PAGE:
According to the International Genealogical Index of the Church of the Latter Day Saints, a  Joseph Fluri, son of Jacob and Maria Fluri, was christened on December 4, 1682 in Matzendorf, in the Canton (state) of Solothurn in Switzerland.  Sometimes christenings took place a few days after the birth of a child, sometimes months.  In any event, this Joseph Fluri would have been approximately 51 years of age in 1733, the year that Joseph Flory, also 51, immigrated with his family to America. Moreover, Robert Livingston reports that there was another baby with the name Joseph Fluri born in Matzendorf in the same year, this one to  Johan Fluri and Ana Meister. This second Joseph, however, is recorded as having died in the parish.

The largest concentration of Flory families in either Germany or Switzerland  in the eighteenth century was in Solothurn, where their proliferation was so extensive that when reviewing church baptismal, marriage, and death records it is difficult to keep one family separate from another .  James F. Flory, researching the Fleury Family of Fouerois, France, finds evidence that the Fouerois Fleurys emigrated from “Jura Bernois,” in the Delemont Valleys (near the city of Solothurn in the Canton of the same name), which became part of Switzerland when the country was formed in 1815.  The Jura Bernois was governed for several hundred years by the Bishop of Basel as part of the Holy Roman Empire.  Flory notes that there are several books from the area about the Fleury family as well as historical landmarks that bear the Fleury name.  What is interesting about Flory’s research is that it indicates that there was at least some movement of the early Florys westward into France as opposed to the other way around as has been traditionally postulated.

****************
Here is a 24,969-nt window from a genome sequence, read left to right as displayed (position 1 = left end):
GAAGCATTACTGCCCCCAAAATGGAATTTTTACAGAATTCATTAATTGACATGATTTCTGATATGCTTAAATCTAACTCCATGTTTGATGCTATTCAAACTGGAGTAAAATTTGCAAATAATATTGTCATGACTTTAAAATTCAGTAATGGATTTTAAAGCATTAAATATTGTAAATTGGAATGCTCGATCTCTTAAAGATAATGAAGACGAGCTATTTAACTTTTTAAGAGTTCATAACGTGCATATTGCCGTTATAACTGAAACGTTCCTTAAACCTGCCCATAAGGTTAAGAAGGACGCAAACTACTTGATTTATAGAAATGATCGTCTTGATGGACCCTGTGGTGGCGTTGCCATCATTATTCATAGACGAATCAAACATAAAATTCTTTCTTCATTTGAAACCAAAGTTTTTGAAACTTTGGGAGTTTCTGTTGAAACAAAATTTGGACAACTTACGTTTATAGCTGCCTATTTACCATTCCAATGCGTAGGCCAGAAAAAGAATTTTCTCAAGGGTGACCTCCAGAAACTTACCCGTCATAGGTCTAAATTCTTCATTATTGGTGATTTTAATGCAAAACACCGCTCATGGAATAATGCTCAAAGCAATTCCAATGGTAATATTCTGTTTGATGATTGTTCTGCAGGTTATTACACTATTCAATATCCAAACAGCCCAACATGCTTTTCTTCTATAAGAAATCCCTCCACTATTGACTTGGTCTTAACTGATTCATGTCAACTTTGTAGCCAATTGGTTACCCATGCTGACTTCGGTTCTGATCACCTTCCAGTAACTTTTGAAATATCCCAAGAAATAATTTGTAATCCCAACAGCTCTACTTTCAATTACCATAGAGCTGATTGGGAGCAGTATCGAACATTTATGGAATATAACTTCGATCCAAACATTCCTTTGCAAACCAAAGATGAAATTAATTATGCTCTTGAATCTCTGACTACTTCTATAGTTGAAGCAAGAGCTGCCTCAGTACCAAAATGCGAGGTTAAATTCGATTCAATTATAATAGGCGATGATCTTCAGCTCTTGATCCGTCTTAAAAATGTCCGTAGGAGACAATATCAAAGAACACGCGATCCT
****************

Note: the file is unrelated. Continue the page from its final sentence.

Some of the early German Flory families were definitely of Swiss background, and there is no reason to suppose that they did not have their origins in Solothurn.  The most prominent Swiss Flori was, of course, Hans Flori, who migrated to Birkenau, Germany sometime prior to 1650 and who was the ancestor of the three brothers who came here in 1754.  Swiss immigrants to this country in the eighteenth century came on the same ships as did their Germanic counterparts, and those who spoke German were generally regarded as German not Swiss once they settled in America.